The Pink House is a wonderful, 18th-century Grade II-listed house, positioned in the centre of Lewes. It has expansive views that extend over the private walled gardens, to St. John the Baptist Church beyond and the South Downs on the horizon. Extending over 2,700 sq ft, the house contains five bedrooms, a large dining room to the front and a kitchen that opens onto a south-facing, sun-drenched terrace.
Setting the Scene
The Pink House is thought to date back to 1740, although the cellars are likely to be considerably older (probably from the 1600s). Records suggest that the house has been occupied since 1602, when the original structure was built, before it was replaced by a “new” house in 1740. It is bookended by the beautiful Fifteenth Century Bookshop and a house from a similar period, which has many of the same features as The Pink House itself.
The current owners have undertaken a sensitive restoration, focussing on the home’s unique proportions and the plethora of original details that remain intact. For example, many of the rooms have beautiful fireplaces of varying periods and designs – some early Georgian, some later into the Regency period – that hint at the home’s evolution over the centuries. The owners enacted a gentle revival, slowly uncovering features already present, repairing what needed repair, and all the while ensuring the home’s suitability for modern life.
The Grand Tour
The front door opens into a wide hallway with high ceilings, half-panelled walls and original doors. To the right is a formal dining room, with its original panelling, wide floorboards, and fireplace with an ornate marble surround. On the opposite side of the corridor is a deep blue-painted room with a wall of bookshelves, which the current owners use as a study.
The hallway leads past a guest WC to the rear, through an arched, glazed doorway and into the light-filled kitchen. A further glazed door, flanked by two large sash windows, opens onto a terrace that leads into the garden. The south-facing kitchen is wonderfully bright throughout the day and is comprised of green-painted cabinetry, wooden worktops and a white-tiled splashback. Porcelain tiles run underfoot; a low door leads into the brick-floored cellars below, currently used as storage space. In the cellar are curious brick and stone archways, now filled in, which are rumoured to have once led to underground tunnels with passageways to and from Lewes Castle.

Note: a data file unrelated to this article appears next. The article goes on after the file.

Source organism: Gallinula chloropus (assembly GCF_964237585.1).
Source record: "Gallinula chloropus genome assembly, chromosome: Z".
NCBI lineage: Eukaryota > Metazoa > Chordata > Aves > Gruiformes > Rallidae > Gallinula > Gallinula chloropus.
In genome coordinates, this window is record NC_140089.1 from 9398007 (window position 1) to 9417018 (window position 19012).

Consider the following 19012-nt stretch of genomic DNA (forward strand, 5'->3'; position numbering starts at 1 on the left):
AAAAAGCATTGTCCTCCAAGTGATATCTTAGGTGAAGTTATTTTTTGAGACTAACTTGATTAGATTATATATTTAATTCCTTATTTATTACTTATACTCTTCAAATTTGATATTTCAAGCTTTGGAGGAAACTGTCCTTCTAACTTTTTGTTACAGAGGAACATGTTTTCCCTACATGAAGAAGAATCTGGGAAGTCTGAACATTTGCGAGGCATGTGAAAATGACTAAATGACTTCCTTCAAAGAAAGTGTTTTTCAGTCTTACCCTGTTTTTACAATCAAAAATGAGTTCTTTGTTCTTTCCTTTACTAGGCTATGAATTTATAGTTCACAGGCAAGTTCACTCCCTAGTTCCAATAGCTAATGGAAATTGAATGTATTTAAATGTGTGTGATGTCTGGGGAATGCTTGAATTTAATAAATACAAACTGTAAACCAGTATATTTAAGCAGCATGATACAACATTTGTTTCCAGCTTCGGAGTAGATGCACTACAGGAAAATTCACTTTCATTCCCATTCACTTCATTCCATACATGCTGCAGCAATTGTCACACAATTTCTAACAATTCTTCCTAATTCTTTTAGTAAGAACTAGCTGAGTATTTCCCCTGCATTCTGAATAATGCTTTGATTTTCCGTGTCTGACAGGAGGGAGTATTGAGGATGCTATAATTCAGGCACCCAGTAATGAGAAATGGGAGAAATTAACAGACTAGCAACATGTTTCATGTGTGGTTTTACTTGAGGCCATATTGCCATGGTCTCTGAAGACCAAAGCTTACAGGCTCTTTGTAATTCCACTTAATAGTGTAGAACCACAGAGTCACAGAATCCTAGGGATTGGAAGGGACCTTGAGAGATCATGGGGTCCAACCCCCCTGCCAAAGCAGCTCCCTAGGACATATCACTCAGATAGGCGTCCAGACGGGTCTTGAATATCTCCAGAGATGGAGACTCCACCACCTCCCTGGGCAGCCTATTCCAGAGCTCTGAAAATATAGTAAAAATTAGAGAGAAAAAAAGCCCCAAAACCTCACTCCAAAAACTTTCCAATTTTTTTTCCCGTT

A hatch in the wall reveals views of the sitting room, a cosy room partially painted in a rich, navy blue. This provides a beautiful contrast to the white kitchen and is home to a striking inglenook, where witches’ marks (used to protect the home’s inhabitants from evil spirits) have been etched into the oak lintel, now fitted with a warming stove.
A grand staircase leads to the first floor, home to three sweeping double bedrooms and a large bathroom. The main bedroom is a breath-taking space with a large bay window – comprised of three tall sash windows – which frames incredible views over Lewes and the surrounding Area of Outstanding Natural Beauty. The room has been painted a muted green, lending it a sense of tranquillity, and is completed by another marble and cast-iron fireplace. In the bathroom, a painted mural occupies an alcove above the bath; a vestige from the previous owner, who commissioned it from a local artist.
In the top floor eaves are two further bedrooms, a kitchenette and a second bathroom, from which you can glimpse the castle. In the smaller of the two bedrooms is a secret door which, Narnia-like, leads into part of the attic and out again through the back of a cupboard. In addition, there is a substantial storage area, which has the potential to be amalgamated into the rest of the top floor (subject to the usual permissions) to create a stunning main suite. Beautiful, original wide oak boards have been exposed here and restored.
The Great Outdoors